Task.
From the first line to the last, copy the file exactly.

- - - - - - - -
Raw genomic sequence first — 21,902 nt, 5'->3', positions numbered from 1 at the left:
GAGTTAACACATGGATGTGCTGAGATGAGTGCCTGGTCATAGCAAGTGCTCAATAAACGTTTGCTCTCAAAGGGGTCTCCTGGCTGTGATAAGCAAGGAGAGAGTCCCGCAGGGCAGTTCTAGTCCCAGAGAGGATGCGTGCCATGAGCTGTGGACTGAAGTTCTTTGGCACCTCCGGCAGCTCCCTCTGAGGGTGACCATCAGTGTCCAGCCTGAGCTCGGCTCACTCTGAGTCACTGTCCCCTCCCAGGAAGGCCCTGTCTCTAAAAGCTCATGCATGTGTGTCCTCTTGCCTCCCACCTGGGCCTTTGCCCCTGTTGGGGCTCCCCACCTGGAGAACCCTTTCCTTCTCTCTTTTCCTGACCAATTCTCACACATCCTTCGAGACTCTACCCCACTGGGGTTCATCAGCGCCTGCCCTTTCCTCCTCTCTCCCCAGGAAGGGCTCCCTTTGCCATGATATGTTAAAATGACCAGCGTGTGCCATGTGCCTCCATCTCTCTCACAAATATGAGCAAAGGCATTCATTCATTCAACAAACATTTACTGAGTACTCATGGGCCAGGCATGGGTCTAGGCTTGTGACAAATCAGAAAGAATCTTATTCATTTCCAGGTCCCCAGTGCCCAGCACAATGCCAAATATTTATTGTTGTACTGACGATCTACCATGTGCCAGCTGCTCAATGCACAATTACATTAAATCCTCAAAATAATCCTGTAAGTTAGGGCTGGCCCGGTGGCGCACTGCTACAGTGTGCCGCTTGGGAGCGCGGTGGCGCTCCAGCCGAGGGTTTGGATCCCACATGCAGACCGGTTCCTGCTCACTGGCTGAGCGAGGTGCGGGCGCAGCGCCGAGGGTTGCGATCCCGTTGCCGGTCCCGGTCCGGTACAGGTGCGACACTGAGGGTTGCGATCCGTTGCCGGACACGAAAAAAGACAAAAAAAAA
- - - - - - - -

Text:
Raw genomic sequence first — 21,902 nt, 5'->3', positions numbered from 1 at the left:
GAGTTAACACATGGATGTGCTGAGATGAGTGCCTGGTCATAGCAAGTGCTCAATAAACGTTTGCTCTCAAAGGGGTCTCCTGGCTGTGATAAGCAAGGAGAGAGTCCCGCAGGGCAGTTCTAGTCCCAGAGAGGATGCGTGCCATGAGCTGTGGACTGAAGTTCTTTGGCACCTCCGGCAGCTCCCTCTGAGGGTGACCATCAGTGTCCAGCCTGAGCTCGGCTCACTCTGAGTCACTGTCCCCTCCCAGGAAGGCCCTGTCTCTAAAAGCTCATGCATGTGTGTCCTCTTGCCTCCCACCTGGGCCTTTGCCCCTGTTGGGGCTCCCCACCTGGAGAACCCTTTCCTTCTCTCTTTTCCTGACCAATTCTCACACATCCTTCGAGACTCTACCCCACTGGGGTTCATCAGCGCCTGCCCTTTCCTCCTCTCTCCCCAGGAAGGGCTCCCTTTGCCATGATATGTTAAAATGACCAGCGTGTGCCATGTGCCTCCATCTCTCTCACAAATATGAGCAAAGGCATTCATTCATTCAACAAACATTTACTGAGTACTCATGGGCCAGGCATGGGTCTAGGCTTGTGACAAATCAGAAAGAATCTTATTCATTTCCAGGTCCCCAGTGCCCAGCACAATGCCAAATATTTATTGTTGTACTGACGATCTACCATGTGCCAGCTGCTCAATGCACAATTACATTAAATCCTCAAAATAATCCTGTAAGTTAGGGCTGGCCCGGTGGCGCACTGCTACAGTGTGCCGCTTGGGAGCGCGGTGGCGCTCCAGCCGAGGGTTTGGATCCCACATGCAGACCGGTTCCTGCTCACTGGCTGAGCGAGGTGCGGGCGCAGCGCCGAGGGTTGCGATCCCGTTGCCGGTCCCGGTCCGGTACAGGTGCGACACTGAGGGTTGCGATCCGTTGCCGGACACGAAAAAAGACAAAAAAAAA